Nine-course chef's degustation menu with wine pairings: Salmon with creme fraiche and horseradish (Amuse), Waltz of Appetizers (Kumamoto Oyster with Apple Mint Gelee, Foie Gras Terrine with Crisp Porcini, Japanese Yellowtail with Wasabi Tobiko, Crisp Portuguese Sardine) (Appetizer), Diver Sea Scallop and New England Crabmeat with Paradeiser Coriander and Fresh Lemon Thyme Sauce (Appetizer), Smoked Sturgeon and American Osetra Caviar in Spinach Puree (Seafood Course), Maine Day Boat Lobster with Sunchoke, Mango, Hon-Shimeji Mushrooms and a Saffron Curry Broth (Seafood Course), Carinthia "Schlutzkrapfen" High Altitude Austrian Cheese Ravioli with Harvest Corn Sauce and Smoked Wild Mushrooms (Appetizer), Roasted Rack of Colorado Lamb with Pumpkin Barley, Glazed Cippolini Onion and Sweet Potato Puree (Meat Course), Goat Cheese Sorbet with Apple Cider Gelee (Dessert), Tahitian Vanilla Parfait with Pumpkin Seed Oil, Butternut Squash and White Chocolate, Oven Roasted Quince and Pomegranate (Dessert), Austrian Chocolate Hazelnut Souffle with Chocolate and Vanilla Ice Creams and Apple Sorbet (Dessert), Walnut Cake and Mignardises, four white wines, two red wines, three dessert wines
$248.60
10/10

Tuesday, February 15, 2005

Feb. 15.



Dinner -

Dumpling Man - 100 St. Mark's Pl., East Village
Seared pork dumplings (6)
$4.62

Racing back from JFK to beat the midnight deadline, I was seriously craving dumplings after eight days in Costa Rica. Because they were almost closed by the time I got there, I was stuck with ordering whatever Dumpling Man had left. For me, that wasn't a big problem. I'd happily eat anything on the menu and I decided to pretend I was having a very low budget omakase.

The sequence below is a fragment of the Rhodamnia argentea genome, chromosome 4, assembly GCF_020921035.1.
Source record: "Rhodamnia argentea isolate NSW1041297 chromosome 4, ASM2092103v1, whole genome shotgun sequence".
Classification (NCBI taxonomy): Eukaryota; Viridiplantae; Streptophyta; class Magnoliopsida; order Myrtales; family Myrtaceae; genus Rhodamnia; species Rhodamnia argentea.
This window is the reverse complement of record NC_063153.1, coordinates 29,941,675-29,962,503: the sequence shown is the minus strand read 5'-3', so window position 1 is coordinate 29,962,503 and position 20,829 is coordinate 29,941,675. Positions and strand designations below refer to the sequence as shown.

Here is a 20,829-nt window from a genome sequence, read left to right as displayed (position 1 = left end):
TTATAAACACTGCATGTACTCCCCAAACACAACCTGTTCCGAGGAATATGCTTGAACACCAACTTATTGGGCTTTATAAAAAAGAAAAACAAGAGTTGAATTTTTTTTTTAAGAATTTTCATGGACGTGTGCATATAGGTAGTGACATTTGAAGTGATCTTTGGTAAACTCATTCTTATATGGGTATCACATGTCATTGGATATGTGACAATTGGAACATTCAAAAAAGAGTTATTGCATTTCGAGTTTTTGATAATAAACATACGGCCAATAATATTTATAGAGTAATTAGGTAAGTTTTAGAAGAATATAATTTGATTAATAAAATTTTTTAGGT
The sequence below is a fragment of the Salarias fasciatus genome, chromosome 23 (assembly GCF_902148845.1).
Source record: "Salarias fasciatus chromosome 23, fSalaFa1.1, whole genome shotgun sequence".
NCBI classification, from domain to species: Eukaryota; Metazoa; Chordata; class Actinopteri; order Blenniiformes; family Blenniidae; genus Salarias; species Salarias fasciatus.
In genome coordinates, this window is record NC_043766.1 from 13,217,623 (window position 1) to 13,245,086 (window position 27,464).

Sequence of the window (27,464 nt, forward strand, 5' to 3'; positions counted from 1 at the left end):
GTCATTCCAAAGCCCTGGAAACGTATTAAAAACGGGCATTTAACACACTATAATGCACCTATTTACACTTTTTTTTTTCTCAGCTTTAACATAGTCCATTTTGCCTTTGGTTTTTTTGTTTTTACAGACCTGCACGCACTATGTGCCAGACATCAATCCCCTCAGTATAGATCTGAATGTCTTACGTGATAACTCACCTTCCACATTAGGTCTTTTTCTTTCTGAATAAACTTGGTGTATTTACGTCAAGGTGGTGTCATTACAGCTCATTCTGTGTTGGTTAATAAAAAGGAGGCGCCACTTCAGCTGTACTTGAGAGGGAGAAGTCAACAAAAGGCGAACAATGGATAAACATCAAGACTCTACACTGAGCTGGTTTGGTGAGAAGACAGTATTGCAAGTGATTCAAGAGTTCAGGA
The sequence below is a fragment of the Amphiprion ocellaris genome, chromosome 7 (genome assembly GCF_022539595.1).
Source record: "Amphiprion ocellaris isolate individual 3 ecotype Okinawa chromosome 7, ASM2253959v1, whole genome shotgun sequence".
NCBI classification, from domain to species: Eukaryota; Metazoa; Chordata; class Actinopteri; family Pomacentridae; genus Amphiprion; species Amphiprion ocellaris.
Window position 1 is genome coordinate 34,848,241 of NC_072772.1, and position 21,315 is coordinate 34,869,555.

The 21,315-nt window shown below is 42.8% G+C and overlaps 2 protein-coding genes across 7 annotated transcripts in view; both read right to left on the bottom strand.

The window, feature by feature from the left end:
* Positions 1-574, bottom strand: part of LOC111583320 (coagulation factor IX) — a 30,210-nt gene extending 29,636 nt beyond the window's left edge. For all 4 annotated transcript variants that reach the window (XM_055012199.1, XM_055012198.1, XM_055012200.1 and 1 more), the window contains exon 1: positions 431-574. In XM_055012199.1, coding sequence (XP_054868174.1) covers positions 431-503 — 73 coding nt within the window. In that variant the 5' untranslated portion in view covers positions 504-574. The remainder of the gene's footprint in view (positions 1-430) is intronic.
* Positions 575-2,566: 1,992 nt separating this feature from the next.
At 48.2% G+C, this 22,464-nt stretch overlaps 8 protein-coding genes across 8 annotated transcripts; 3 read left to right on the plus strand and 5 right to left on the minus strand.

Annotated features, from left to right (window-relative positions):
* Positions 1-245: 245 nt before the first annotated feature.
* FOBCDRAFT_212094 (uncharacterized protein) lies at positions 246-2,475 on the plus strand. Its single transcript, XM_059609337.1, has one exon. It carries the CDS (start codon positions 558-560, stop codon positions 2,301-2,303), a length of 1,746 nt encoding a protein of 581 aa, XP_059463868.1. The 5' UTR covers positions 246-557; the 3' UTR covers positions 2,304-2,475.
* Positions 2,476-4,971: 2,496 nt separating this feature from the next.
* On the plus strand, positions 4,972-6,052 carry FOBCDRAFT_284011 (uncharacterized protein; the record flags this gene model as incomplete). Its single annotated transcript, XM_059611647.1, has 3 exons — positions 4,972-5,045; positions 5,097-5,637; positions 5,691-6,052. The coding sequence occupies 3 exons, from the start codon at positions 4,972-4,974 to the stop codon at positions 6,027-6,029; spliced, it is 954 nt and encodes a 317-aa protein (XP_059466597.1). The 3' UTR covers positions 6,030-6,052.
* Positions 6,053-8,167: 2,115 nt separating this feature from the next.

I got six seared pork dumplings with a container of their hot red sauce. The dough skin is thicker than many other dumplings and the pork is mixed with Asian chives and a little ginger and scallion juice. Generally, I prefer the steamed shrimp, but I've got to say, after being welcomed back by a cold wintry New York, to the traffic and the blaring horns, to the rush of skyscraper lights and startling nightscapes, the seared pork tasted like a wonderful homecoming. 7/10

Monday, February 14, 2005

Feb. 14.




And how about the view?

Lunch
-

El Avion - Manuel Antonio, Costa Rica
Crema de langosta (cream of lobster soup), pepper mahi-mahi, Negocio de Monos (Monkey Business - Malibu rum, vodka, Bailey's, banana)
10209 colones (~$21.95)

For our last day in town, Pat proposing going somewhere nicer for lunch. This wasn’t too much of a challenge because Manuel Antonio is so geared toward tourism and leisure. Driving down the main road connecting Manuel Antonio and neighbor Quepos, we noted the various options, many of them run by the pricier hotels. We ended up choosing a place called El Avion, because I think Pat liked the airplane at the front of the restaurant. (We then learned this Fairchild C-123 was one of the actual planes bought by the CIA in what became the Iran-Contra scandal.)